Climate Crisis Policy Team (KBT)

As a first step towards establishing an ‘Outbreak Management Team’ to tackle the climate crisis in the Netherlands, a broad group of independent experts, including university professors, have set up a Climate Crisis Policy Team (Dutch acronym: KBT). Based on unbiased expertise, the KBT will be providing advice to the new government, geared to swift introduction of effective policies with which standing climate targets can indeed be secured. The KBT strongly recommends introducing a national carbon budget for all sectors of the Dutch economy, putting a cap on permitted greenhouse gas emissions. This will lead to emergence of a price for carbon emissions, to be paid by consumers and industry alike (alongside the existing EU ETS for industry). Parties confronted with financial difficulties can be temporarily supported by income policy, without energy and climate policy being changed or weakened.

Climate change is becoming more apparent by the day, while global greenhouse gas emissions continue to rise. As a EU Member State, the Netherlands has committed itself to the 2015 Paris Climate Accord to limit temperature rise to preferably 1.5°C. While the 2018 Dutch National Climate Agreement is an important step, it will deliver no more than 34% emissions reduction by 2030, while 49% in what was agreed. Like the Covid crisis, the climate crisis requires the marshalling of all the know-how and funds available.

Because a decision on this urgent dossier can only be taken once a new government has been installed, CE Delft has teamed up with a group of experts/scientists (the Climate Crisis Policy Team, KBT) to take the initiative of formulating a series of recommendations. The KBT strongly recommends that the country’s climate policy be urgently adapted to achieve an as rapid as possible change in the behaviour of consumers (product purchase and use) and industry (investment and plant operation) – for only then can the climate target be secured.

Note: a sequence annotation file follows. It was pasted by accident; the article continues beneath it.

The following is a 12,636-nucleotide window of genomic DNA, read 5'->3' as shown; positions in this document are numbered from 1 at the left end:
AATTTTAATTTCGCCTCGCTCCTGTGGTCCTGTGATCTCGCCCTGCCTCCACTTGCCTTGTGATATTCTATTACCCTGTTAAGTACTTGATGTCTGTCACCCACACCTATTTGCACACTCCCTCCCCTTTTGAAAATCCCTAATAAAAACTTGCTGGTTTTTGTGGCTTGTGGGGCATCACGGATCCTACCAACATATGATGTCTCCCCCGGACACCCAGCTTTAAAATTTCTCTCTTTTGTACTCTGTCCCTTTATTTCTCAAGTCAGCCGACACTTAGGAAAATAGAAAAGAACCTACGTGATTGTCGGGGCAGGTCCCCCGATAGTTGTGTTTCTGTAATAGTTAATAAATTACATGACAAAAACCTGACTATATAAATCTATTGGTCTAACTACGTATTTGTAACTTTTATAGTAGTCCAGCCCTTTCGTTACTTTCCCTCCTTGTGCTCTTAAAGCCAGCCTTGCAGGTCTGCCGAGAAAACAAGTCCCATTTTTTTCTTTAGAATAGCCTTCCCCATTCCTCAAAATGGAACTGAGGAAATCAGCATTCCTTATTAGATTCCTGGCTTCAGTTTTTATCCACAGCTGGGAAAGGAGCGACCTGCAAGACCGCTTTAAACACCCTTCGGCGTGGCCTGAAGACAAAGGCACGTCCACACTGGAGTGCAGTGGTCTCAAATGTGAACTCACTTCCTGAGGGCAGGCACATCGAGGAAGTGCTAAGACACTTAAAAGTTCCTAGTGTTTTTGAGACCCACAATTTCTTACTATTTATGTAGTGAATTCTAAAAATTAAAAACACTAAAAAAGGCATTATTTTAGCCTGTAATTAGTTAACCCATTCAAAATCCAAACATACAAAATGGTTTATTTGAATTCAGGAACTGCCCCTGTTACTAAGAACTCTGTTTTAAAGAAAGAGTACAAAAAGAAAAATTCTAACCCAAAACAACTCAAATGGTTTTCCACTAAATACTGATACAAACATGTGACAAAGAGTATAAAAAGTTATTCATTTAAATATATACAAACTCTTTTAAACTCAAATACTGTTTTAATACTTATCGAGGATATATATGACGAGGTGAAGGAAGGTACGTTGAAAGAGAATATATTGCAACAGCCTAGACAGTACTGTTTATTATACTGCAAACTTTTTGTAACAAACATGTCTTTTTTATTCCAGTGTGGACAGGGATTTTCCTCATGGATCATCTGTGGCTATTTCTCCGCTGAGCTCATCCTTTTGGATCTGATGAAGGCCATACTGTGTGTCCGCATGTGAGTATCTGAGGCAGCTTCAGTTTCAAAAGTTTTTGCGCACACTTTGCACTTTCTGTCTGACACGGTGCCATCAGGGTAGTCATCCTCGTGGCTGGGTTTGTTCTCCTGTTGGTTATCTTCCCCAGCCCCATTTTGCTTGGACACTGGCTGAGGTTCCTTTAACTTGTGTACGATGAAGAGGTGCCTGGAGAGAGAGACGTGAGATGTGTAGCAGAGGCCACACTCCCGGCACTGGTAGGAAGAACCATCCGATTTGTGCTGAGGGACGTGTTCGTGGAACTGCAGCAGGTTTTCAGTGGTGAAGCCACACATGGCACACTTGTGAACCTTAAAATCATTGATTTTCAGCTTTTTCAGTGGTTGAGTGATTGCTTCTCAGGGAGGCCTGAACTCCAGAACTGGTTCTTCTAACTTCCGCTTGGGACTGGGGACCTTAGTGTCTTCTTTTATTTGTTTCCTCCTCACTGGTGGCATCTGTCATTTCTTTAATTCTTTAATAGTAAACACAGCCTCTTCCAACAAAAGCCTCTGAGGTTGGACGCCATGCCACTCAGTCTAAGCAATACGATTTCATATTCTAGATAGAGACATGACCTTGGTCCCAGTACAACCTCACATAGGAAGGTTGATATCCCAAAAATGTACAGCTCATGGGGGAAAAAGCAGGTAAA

Today’s policies are still implicitly rooted in a fossil energy system, topped off with a handful of subsidies to promote energy efficiency and zero-carbon energy sources. A crisis demands a more urgent strategy, though. Climate policy must have at its heart that zero-carbon energy becomes the default as soon as possible and that this needs paying for. Citizens and companies getting squeezed financially as a result will need to be given temporary income support, without energy and climate policy being changed or weakened. To maintain broad support for climate policy, due allowance will need to be made for international competitiveness in the case of industry and equitable burden-sharing among the citizenry. It is essential the costs of climate policy can be borne by one and all.

It is abundantly clear that CO2 emissions need to decline far faster than is currently the case. The best way to achieve this is by introducing a national carbon budget, with the government setting an annual cap on the volume of greenhouse gases that can be emitted and lowering this budget each year. This budget system would be organised through energy suppliers, who would need to have enough emission allowances for the emissions of the fuels and electricity they sell. These allowances would give the right to emit 1 tonne of CO2 and initially be auctioned by the government or sold for a fixed price. Subsequently, energy suppliers would buy and sell additional allowances on a carbon market, creating a going price. Energy suppliers will pass on the CO2 price as far as they can to their customers.

By putting a higher price on fossil energy, suppliers will sell more zero-carbon fuels and electricity, and consumers and industry will change their energy patterns (space heating, transport, production technologies, etc.). A higher carbon price will thus lead to more efficient production plant, more sustainable mobility patterns and reduced energy demand.

The KBT recommends that revenue from the sale of emission allowances be used to lower the tax on labour and to compensate low-income groups. In the meantime, existing energy charges (energy tax, ODE Renewable Energy Surcharge, fuel duty, vehicle tax) can be differentiated according to carbon content (electricity, gas, petrol, diesel). By introducing carbon budgets across the board, i.e. a cap on the various sectors’ emissions from which a carbon price will emerge, the government will be assured of securing the climate targets agreed for 2030 and beyond.

The team: